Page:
Lyra’s inconsistency of character is all the writing. She’s alternately kind of a jerk and super empathetic, with nothing happening to justify the transition. Lyra is just a kid, and kids are naturally selfish and impulsive, so when she’s spitting plum stones at people for lolz I guess I can deal, but then she is so full of empathy for Iorek and you’re not sure where the progression is. There is some effort to develop her bullshitting superpower that will one day save free will, but, especially since her time with Mrs. Coulter is reduced to a hair salon montage, we get little sense of the way her arc unfolds: by expanding her experience of the world and providing her with ways of judging people past their superficial qualities and her snobby, rather sexist, lens.

The other performances are nothing to write home about. Sam Elliott was perfectly cast as Lee Scoresby, but was given little to do. Eva Green as Serafina Pekkala didn’t really have a chance because the script just had her randomly appearing at odd moments. I think she was trying to be intense and nice at the same time?

In general, I’m quite glad this movie never spawned a sequel. I cringe at even the thought of The Amber Spyglass getting this treatment. It’s an odd mixture of narrative cowardice and plot overreach that tried to do everything, without seeming to understand what it wanted to say.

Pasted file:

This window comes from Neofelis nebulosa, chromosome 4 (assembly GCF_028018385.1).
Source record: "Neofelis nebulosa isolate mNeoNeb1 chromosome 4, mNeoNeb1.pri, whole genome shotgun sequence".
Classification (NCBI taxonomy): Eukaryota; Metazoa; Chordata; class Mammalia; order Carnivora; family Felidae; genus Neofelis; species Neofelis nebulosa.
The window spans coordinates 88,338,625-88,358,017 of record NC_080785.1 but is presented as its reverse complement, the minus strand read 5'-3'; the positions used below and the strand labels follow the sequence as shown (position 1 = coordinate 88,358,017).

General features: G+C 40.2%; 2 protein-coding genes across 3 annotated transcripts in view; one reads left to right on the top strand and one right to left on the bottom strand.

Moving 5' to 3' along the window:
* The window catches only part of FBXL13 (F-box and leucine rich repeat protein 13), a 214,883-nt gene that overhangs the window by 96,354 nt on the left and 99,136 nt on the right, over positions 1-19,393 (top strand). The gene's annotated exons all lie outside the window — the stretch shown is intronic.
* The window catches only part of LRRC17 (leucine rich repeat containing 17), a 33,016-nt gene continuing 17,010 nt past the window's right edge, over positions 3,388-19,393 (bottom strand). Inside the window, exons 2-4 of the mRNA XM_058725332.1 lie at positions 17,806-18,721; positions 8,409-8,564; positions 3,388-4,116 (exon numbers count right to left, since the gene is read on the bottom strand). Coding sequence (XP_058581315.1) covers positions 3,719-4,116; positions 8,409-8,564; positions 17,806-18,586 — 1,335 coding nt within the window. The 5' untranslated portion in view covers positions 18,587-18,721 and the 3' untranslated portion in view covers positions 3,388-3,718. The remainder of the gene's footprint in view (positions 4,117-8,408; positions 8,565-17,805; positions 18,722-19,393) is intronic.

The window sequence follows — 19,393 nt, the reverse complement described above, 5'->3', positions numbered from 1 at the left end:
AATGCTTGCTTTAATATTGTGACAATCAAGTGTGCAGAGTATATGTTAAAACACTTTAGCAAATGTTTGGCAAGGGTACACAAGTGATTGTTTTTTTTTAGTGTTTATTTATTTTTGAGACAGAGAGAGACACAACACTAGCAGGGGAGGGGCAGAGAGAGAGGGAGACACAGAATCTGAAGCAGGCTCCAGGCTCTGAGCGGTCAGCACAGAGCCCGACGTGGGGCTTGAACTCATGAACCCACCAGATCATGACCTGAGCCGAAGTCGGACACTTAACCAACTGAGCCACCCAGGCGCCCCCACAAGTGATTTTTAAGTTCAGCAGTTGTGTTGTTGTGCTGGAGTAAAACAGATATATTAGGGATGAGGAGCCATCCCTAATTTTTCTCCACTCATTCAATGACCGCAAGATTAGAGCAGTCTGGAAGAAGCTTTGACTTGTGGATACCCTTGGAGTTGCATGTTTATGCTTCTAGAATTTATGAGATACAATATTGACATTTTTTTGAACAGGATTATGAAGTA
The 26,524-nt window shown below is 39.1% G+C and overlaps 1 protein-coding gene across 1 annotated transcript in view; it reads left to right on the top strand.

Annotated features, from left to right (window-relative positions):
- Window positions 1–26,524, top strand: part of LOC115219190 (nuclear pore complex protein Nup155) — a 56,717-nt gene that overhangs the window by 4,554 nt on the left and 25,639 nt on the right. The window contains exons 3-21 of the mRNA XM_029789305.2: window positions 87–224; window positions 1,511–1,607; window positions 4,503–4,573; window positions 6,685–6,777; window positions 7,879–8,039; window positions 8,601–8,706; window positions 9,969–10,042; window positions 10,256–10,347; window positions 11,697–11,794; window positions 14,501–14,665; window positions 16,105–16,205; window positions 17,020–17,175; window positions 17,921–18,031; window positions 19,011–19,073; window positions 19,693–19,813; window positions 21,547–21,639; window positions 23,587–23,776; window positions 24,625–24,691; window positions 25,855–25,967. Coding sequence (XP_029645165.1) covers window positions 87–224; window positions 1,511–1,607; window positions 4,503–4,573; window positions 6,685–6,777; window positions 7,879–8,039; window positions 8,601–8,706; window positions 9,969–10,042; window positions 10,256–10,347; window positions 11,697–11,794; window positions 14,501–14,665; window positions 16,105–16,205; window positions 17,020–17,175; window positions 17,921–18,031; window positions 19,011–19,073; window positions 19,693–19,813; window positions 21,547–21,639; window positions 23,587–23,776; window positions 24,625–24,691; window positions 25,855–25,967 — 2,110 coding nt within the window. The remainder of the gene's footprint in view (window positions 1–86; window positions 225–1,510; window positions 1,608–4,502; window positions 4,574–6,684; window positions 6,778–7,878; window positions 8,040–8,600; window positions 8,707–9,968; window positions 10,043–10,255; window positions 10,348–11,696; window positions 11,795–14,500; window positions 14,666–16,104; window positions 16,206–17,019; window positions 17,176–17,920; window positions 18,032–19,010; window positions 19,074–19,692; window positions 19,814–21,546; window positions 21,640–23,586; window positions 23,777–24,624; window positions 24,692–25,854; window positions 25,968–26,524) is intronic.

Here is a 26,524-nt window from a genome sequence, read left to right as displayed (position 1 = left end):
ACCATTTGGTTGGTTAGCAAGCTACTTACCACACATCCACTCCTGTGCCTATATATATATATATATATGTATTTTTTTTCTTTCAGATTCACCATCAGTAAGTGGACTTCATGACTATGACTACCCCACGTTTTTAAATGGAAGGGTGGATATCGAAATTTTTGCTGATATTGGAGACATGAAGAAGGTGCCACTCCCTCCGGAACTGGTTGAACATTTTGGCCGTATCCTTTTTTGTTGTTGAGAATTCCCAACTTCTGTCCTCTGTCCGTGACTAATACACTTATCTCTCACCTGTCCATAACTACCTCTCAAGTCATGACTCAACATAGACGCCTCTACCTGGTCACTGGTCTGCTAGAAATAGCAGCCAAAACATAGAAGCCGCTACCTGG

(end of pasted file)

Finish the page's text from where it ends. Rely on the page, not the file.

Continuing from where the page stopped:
Images courtesy of New Line Cinemas

Julia is a Managing Editor at The Fandomentals with far too many hobbies and complex emotions. She may or may not be an actual Martell.

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Book Review: Shattered, by Lee Winter

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I’ve been looking forward to reviewing another book by Lee Winter for a while. Her book, The Red Files, about a May-December relationship between two journalists on the case was an engaging read, and I expected nothing less from this book. This review does contain minor spoilers, but more in regards to craft than content.

Shattered leans into Shattergirl, a first-generation alien/superhero who has gone off the grid. Lena Martin, an alien tracker, is tasked with finding Shattergirl and figuring out where she’s been for the last 18 months. From this premise, we follow Lena to Socotra, otherwise known as the Island of Bliss, to track the missing superhero and figure out how to bring her in.